Longtime readers of this blog will know that I have, over the years, developed a well-founded aversion to Meta (the company formerly known as Facebook), its business practices based on surveillance capitalism, and its products and services.
For me, the final straw was when then-Facebook-now-Meta did an about-face, and insisted that users of its then-Oculus-now-Meta virtual reality hardware had to set up accounts on the Facebook social network in order to use the devices (more on that in a moment). I angrily responded by giving away my Oculus Quest 1 to my brother’s family, and upgrading my trusty Oculus Rift to a Valve Index headset using SteamVR. I was DONE with Meta, and I was willing to vote with my feet (and my wallet).
So, it might come as a surprise to some people, to learn that I have decided to purchase a shiny new Meta Quest 2 wireless virtual reality headset. Why did I do this? Several points, which I will take one at a time.
Well, first and foremost, Meta blinked and backtracked after much criticism; you no longer need to set up a Facebook account to use the Meta Quest 2 (although you still have the option to link your Facebook or Instagram account to your Meta account, if you so wish). Instead, you set up a new Meta account for your device, as explained in the following YouTube video from six months ago:
It is now possible to have up to four Meta accounts per device, with one as an admin account, and you will be able to share some (not all, some) apps between Meta accounts using a new app-sharing feature. Note that Meta is still dragging its feet in setting up systems for use in business and academic circles; its “Meta Quest for Business” program is still in beta test with a (U.S. only) waiting list, a rather mystifying decision given the push Meta is already trying to make with Horizon Workrooms for corporate users. Then again, Meta seems to be just generally flailing (and failing) with its still-recent pivot to the metaverse, so who knows?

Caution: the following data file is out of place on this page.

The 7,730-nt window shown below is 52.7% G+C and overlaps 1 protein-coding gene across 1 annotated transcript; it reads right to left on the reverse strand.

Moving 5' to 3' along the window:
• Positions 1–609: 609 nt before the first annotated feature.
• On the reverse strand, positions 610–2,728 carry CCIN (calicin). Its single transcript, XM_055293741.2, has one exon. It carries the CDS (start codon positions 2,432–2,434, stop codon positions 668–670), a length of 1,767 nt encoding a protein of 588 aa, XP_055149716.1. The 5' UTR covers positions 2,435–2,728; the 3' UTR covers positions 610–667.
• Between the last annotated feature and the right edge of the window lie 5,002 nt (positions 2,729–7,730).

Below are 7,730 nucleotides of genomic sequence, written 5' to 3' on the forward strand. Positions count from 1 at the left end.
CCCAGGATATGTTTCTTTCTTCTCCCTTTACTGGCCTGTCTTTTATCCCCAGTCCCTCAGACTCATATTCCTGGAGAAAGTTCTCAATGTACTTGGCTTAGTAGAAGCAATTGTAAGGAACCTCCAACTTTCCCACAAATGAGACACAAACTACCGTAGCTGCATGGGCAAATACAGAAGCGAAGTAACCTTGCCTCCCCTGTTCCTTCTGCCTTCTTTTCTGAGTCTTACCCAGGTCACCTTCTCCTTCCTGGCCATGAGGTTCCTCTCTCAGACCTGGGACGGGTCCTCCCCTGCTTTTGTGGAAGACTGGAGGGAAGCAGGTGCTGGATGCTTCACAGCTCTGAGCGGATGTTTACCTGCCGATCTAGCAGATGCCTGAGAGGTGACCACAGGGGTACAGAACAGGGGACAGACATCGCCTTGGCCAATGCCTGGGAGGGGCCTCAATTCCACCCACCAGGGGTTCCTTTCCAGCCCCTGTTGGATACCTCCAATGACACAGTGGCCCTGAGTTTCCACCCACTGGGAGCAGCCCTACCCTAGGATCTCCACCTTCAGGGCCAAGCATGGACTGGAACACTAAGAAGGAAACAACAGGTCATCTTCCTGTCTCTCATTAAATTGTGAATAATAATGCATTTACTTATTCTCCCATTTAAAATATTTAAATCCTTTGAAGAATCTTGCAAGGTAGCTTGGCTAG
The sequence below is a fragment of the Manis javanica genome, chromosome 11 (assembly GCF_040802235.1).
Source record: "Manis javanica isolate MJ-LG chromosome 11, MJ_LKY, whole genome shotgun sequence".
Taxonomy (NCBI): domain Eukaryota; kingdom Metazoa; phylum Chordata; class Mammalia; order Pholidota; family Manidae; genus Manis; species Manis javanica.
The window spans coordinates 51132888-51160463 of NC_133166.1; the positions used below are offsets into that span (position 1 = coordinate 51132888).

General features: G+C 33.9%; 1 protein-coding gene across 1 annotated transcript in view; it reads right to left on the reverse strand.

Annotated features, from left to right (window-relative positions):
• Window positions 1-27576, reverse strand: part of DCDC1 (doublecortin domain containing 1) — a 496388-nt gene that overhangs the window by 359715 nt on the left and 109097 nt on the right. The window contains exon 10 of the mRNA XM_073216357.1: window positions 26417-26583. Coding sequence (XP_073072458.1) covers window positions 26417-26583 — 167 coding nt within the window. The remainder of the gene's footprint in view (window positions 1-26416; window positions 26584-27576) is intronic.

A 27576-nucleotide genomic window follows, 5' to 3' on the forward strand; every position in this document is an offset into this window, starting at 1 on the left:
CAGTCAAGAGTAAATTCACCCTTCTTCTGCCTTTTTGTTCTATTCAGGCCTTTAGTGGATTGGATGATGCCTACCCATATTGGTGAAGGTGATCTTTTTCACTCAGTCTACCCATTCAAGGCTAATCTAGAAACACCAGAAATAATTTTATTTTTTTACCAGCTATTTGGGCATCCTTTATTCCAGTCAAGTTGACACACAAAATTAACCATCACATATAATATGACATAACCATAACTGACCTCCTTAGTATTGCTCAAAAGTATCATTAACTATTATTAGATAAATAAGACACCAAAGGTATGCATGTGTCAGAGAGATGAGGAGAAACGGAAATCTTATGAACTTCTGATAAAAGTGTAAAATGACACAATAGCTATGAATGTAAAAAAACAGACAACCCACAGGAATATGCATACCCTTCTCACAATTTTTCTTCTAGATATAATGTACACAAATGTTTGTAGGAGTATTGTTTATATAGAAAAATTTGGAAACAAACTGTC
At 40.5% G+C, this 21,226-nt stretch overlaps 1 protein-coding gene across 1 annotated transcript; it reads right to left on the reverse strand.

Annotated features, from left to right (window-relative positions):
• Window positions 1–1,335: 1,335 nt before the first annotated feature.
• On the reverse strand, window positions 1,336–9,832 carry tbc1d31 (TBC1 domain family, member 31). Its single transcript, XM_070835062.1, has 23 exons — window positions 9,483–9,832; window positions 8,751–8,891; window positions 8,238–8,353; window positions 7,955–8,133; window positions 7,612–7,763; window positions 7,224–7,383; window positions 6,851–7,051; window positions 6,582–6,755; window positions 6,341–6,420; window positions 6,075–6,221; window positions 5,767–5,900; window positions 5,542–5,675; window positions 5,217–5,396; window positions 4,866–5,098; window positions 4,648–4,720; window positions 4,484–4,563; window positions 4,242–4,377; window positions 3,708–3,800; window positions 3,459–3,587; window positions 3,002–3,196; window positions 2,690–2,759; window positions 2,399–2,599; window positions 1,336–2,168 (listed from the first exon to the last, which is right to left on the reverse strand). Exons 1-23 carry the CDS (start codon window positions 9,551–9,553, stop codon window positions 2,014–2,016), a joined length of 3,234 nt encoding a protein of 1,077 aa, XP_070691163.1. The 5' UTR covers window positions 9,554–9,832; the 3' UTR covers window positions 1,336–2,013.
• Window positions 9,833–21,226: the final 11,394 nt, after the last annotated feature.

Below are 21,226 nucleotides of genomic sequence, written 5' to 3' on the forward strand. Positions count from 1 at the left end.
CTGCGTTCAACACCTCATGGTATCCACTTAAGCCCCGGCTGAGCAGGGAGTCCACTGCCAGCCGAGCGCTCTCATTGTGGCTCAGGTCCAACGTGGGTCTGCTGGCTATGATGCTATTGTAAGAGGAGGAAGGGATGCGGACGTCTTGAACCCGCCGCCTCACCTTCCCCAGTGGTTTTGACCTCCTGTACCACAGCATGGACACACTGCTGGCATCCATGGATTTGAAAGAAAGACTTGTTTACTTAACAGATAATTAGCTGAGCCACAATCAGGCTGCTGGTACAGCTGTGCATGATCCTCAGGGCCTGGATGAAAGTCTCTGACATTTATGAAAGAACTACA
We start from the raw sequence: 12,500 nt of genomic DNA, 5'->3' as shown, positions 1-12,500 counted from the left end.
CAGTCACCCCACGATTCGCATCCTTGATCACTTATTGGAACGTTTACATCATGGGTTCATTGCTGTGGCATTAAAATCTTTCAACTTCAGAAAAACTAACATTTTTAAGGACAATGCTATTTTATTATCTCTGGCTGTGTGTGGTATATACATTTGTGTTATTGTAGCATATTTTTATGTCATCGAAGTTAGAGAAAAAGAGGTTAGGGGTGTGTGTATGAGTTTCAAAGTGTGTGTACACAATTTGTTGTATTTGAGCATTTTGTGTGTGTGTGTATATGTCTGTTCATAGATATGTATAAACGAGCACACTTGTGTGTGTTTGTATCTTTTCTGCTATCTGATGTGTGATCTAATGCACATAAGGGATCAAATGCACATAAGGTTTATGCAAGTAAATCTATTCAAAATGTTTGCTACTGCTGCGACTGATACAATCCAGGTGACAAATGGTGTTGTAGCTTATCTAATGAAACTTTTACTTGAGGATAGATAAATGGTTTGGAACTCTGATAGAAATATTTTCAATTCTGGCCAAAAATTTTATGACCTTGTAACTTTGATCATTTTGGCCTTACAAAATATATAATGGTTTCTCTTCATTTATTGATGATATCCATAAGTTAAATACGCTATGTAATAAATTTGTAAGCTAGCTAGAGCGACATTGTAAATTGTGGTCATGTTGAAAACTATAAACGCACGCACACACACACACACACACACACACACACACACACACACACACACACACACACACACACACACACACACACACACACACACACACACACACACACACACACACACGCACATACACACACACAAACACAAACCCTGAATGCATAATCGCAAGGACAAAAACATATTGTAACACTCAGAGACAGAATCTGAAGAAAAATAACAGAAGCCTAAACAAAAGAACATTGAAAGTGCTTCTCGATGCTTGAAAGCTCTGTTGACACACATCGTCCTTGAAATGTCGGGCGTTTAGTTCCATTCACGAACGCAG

Second, as you may remember, I am still working on a project to set up a virtual reality lab within the University of Manitoba Libraries. While my original proposal was to purchase and install four high-end PCVR workstations using HTC Vive Pro 2 tethered headsets, we are now looking at offering faculty, staff, and students a wider variety of headsets for use in their teaching, learning, and research activities.
It’s probably not wise to purchase only one kind of VR hardware, which leaves you vulnerable if a company decides to shut down (although this is highly unlikely in the case of both HTC and Meta!). Best not to put all our eggs into one basket; life tends to throw all kinds of unexpected curveballs at you!
One unintended consequence of the coronavirus pandemic is that I had several successive years’ worth of travel and expense funds carried over and built up, some of which had to be spent by a certain deadline, or I would lose the money. So part of that funding went towards a brand-new work PC with a good graphics card, and an HTC Vive Pro 2 Office Kit, which of course is one of the models we are looking at purchasing for the virtual reality lab. However, I still had some money left over that I had to spend soon, and I decided to also buy a Meta Quest 2 as another testing unit, since we are considering also using that device in the virtual reality lab.
Third: while hunting around for easy-to-use, introductory demonstrations of virtual reality for those coworkers who have never experienced VR before, like Felix & Paul Studio’s excellent Introduction to Virtual Reality, I discovered to my great dismay that many apps were only available for Meta devices, and not available on SteamVR at all!
In other words, some of the programs which students might want to use force us to purchase headsets on which they can run. This “walled garden” approach is antithetical to setting up an academic VR lab, where ideally we should be able to run any app on any headset. However, we have little choice, given the way the marketplace is currently structured (and especially given Meta’s outsized influence, with a little under 20 million Quests of various kinds sold, which makes it by far the most popular VR headset).
The University of Manitoba’s School of Nursing recently opened the first virtual reality lab on campus, and they are only using Meta Quest 2 headsets. This lab is currently training nursing students using UbiSim software, with plans to expand its offerings over time (more info here on Mastodon). And the U of M’s Computer Science department is also planning to use Meta Quest 2s in its planned VR lab.
In other words, you can choose not to dance with the 900-pound gorilla in the room (i.e., Meta), but it will severely limit your choice of dance partners! And that is why, despite my lingering antipathy towards Mark Zuckerberg and his company’s business practices, we will likely be buying a number of Meta Quest 2 headsets to add to our planned virtual reality laboratory at the University of Manitoba Libraries, starting with a single test unit purchased on my travel and expense funds for work.
Wish me luck; I am off on yet another adventure!